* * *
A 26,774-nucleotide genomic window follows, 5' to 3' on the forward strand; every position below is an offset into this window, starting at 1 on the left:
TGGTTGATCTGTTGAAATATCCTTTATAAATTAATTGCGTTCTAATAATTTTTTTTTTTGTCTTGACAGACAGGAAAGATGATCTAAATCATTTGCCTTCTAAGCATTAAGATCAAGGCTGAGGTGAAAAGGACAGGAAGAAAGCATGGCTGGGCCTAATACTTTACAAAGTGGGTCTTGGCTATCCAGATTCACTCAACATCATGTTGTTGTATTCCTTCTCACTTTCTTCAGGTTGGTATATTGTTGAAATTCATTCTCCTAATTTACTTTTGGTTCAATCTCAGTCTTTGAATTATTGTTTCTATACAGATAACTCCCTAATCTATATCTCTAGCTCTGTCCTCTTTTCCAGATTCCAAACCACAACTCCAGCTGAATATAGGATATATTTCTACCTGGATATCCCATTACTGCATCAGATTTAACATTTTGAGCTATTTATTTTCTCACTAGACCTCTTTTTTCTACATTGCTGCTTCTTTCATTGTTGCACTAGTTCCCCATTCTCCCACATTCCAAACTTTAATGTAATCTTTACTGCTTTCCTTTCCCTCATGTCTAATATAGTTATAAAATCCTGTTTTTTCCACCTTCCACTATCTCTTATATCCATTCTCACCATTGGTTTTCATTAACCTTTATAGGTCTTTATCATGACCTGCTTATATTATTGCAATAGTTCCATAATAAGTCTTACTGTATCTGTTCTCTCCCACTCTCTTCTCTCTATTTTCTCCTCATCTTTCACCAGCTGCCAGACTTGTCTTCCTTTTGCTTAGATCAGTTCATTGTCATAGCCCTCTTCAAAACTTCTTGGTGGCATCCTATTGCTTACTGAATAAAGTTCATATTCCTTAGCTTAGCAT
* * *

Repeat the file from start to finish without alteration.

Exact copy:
A 26,774-nucleotide genomic window follows, 5' to 3' on the forward strand; every position below is an offset into this window, starting at 1 on the left:
TGGTTGATCTGTTGAAATATCCTTTATAAATTAATTGCGTTCTAATAATTTTTTTTTTTGTCTTGACAGACAGGAAAGATGATCTAAATCATTTGCCTTCTAAGCATTAAGATCAAGGCTGAGGTGAAAAGGACAGGAAGAAAGCATGGCTGGGCCTAATACTTTACAAAGTGGGTCTTGGCTATCCAGATTCACTCAACATCATGTTGTTGTATTCCTTCTCACTTTCTTCAGGTTGGTATATTGTTGAAATTCATTCTCCTAATTTACTTTTGGTTCAATCTCAGTCTTTGAATTATTGTTTCTATACAGATAACTCCCTAATCTATATCTCTAGCTCTGTCCTCTTTTCCAGATTCCAAACCACAACTCCAGCTGAATATAGGATATATTTCTACCTGGATATCCCATTACTGCATCAGATTTAACATTTTGAGCTATTTATTTTCTCACTAGACCTCTTTTTTCTACATTGCTGCTTCTTTCATTGTTGCACTAGTTCCCCATTCTCCCACATTCCAAACTTTAATGTAATCTTTACTGCTTTCCTTTCCCTCATGTCTAATATAGTTATAAAATCCTGTTTTTTCCACCTTCCACTATCTCTTATATCCATTCTCACCATTGGTTTTCATTAACCTTTATAGGTCTTTATCATGACCTGCTTATATTATTGCAATAGTTCCATAATAAGTCTTACTGTATCTGTTCTCTCCCACTCTCTTCTCTCTATTTTCTCCTCATCTTTCACCAGCTGCCAGACTTGTCTTCCTTTTGCTTAGATCAGTTCATTGTCATAGCCCTCTTCAAAACTTCTTGGTGGCATCCTATTGCTTACTGAATAAAGTTCATATTCCTTAGCTTAGCAT